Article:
5. The gradual development of the collection of translations. Tov asks whether there was indeed an organisational force behind the collection of texts.

  6. The Hebrew text underlying the LXX. Some/many of the texts that were translated came from Palestine. There are no Egyptian features in the Hebrew Vorlagen (Tov 2010:22).

In the following, the author briefly argues that the Septuagint of Proverbs came to be in Palestine. In order to determine the context, specific criteria need to be applied. There are basically three sets of criteria: firstly, linguistic ones and more specifically lexically based criteria; secondly, arguments from content analysis that provide insight into the context in which any given unit came to be written; thirdly, one can also compare external data in order to determine the provenance of a specific book (Cook & Van der Kooij 2012:89).

Regarding the first set of criteria, the author undertook numerous linguistic analyses (Cook 1997; Cook & Van der Kooi 2012:94f). There is consensus that this unit exhibits a rather free translation technique (Tov & Wright 1985:186), but this term, like ‘literal’,5 is problematic. However, the author applies them in order to define the free, less faithful and even paraphrastic way6 in which this translator rendered his parent text. The author demonstrated that the translator(s) of the Septuagint of Proverbs had a unique approach towards its parent text (Cook 1997:332). As said above, the author defined this translational approach as one of diversity and unity (Cook 2001:208). This is underscored by the rather large number of hapax legomena and neologisms that occur in LXX Proverbs (Cook 2002:2). These textual phenomena are clear signs of literary competence.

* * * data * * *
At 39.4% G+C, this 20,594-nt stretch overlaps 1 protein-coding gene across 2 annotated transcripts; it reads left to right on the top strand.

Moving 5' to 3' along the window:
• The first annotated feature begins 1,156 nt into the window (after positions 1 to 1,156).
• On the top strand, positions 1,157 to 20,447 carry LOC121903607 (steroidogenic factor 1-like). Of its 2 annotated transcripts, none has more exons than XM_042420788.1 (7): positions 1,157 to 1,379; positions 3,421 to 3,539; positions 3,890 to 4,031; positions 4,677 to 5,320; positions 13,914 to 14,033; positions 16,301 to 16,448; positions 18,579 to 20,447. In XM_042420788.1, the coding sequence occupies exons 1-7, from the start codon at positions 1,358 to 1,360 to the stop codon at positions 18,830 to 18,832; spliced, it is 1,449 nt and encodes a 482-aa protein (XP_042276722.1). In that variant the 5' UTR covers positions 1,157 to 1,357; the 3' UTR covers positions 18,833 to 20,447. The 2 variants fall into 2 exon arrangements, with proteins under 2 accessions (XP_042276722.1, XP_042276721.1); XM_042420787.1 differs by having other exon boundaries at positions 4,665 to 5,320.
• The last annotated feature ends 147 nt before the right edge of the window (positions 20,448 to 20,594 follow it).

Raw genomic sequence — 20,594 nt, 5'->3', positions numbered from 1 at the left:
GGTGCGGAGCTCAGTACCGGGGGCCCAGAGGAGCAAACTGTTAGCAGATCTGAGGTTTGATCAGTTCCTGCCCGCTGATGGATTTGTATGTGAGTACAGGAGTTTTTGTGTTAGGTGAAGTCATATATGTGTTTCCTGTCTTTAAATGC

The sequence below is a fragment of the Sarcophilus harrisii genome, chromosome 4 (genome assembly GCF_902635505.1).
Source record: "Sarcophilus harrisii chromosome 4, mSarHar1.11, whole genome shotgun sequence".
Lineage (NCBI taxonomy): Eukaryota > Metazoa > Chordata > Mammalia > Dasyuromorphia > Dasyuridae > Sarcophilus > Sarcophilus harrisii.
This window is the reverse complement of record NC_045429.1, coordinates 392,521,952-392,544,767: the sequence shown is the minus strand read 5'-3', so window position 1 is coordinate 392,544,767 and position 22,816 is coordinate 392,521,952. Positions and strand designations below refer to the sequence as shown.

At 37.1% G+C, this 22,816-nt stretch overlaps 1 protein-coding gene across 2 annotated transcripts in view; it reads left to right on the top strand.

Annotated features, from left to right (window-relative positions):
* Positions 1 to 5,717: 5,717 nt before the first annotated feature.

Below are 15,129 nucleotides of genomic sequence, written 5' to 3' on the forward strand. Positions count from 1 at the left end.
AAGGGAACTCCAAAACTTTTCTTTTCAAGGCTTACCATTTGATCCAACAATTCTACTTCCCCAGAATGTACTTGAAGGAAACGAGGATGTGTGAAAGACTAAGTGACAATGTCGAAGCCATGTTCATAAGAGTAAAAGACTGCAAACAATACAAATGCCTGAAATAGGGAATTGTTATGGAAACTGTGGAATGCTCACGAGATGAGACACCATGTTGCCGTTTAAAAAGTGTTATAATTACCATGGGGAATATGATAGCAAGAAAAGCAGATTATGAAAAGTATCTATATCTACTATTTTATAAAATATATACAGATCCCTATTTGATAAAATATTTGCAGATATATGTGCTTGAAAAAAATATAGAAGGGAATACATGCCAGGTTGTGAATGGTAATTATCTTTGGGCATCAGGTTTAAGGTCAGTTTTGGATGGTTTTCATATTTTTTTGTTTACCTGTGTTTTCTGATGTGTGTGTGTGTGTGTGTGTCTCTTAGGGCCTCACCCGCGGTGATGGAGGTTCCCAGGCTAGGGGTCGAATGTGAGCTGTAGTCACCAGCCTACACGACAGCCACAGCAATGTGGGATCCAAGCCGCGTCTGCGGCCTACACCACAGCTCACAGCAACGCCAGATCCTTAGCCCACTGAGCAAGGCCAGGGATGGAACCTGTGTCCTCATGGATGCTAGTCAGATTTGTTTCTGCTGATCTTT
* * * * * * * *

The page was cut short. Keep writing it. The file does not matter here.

The author already dealt exhaustively with the issue of the macro-level differences between LXX and, for example, MT (Cook 2003). The author is convinced that the different order of chapters compared to MT and the other major textual witnesses is the result of the translator’s intervention. This is based primarily on the unique translation technique of this unit.